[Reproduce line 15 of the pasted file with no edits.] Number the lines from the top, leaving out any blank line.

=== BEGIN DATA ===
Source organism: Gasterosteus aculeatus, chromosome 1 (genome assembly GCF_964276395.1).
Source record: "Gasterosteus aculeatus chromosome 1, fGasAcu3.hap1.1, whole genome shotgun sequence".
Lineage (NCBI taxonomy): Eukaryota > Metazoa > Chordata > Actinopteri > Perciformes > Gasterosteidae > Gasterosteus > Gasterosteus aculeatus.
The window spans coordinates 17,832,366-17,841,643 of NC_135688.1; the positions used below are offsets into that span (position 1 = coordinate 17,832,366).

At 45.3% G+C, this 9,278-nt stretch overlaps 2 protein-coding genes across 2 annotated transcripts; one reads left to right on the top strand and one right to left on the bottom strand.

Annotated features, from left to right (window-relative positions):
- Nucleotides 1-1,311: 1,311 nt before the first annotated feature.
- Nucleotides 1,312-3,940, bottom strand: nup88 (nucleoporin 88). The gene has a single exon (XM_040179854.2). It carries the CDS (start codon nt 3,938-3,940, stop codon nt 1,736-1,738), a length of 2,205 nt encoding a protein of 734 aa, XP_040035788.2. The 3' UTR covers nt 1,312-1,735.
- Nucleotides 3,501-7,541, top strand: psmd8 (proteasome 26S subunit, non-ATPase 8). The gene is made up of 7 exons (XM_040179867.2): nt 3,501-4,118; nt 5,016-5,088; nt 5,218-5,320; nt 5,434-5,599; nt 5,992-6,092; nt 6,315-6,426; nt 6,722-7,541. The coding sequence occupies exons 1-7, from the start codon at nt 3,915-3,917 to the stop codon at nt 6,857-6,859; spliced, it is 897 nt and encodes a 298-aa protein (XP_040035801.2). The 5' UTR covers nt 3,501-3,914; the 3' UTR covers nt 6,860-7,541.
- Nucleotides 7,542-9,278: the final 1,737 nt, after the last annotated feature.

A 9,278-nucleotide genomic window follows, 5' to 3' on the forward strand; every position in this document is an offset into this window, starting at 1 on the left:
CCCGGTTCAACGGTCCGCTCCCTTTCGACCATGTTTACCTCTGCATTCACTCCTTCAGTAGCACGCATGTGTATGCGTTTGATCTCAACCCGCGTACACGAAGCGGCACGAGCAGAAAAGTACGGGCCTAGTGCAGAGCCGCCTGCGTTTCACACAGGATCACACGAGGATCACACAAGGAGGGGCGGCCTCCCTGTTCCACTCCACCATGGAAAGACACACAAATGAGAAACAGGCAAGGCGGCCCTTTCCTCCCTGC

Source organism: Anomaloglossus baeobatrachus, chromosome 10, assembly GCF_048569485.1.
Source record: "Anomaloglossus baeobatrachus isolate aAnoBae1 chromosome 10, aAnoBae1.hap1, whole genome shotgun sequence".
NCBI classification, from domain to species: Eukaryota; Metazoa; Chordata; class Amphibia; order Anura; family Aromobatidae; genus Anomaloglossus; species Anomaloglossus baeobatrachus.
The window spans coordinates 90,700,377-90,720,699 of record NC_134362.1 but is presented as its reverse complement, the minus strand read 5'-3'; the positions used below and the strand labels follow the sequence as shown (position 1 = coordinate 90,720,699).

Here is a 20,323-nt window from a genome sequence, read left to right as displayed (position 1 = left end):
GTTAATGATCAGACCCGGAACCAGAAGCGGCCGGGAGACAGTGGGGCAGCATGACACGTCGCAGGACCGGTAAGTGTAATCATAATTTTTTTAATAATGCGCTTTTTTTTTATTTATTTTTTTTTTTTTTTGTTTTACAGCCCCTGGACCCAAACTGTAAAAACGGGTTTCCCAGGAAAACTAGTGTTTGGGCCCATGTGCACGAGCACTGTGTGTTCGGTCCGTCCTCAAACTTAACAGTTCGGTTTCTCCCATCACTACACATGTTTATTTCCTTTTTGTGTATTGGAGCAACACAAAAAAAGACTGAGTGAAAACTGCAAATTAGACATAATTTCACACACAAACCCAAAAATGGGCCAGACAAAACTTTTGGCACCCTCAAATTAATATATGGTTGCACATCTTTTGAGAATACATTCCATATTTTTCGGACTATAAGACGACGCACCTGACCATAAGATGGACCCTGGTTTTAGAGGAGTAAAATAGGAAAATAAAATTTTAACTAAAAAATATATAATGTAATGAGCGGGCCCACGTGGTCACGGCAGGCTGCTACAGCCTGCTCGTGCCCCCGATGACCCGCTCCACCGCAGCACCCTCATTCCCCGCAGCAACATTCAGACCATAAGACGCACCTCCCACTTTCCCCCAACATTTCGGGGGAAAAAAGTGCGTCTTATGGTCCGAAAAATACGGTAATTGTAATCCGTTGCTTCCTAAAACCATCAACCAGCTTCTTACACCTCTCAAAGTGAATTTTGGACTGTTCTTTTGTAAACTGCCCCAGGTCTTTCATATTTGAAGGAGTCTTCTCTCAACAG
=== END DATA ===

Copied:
NCBI classification, from domain to species: Eukaryota; Metazoa; Chordata; class Amphibia; order Anura; family Aromobatidae; genus Anomaloglossus; species Anomaloglossus baeobatrachus.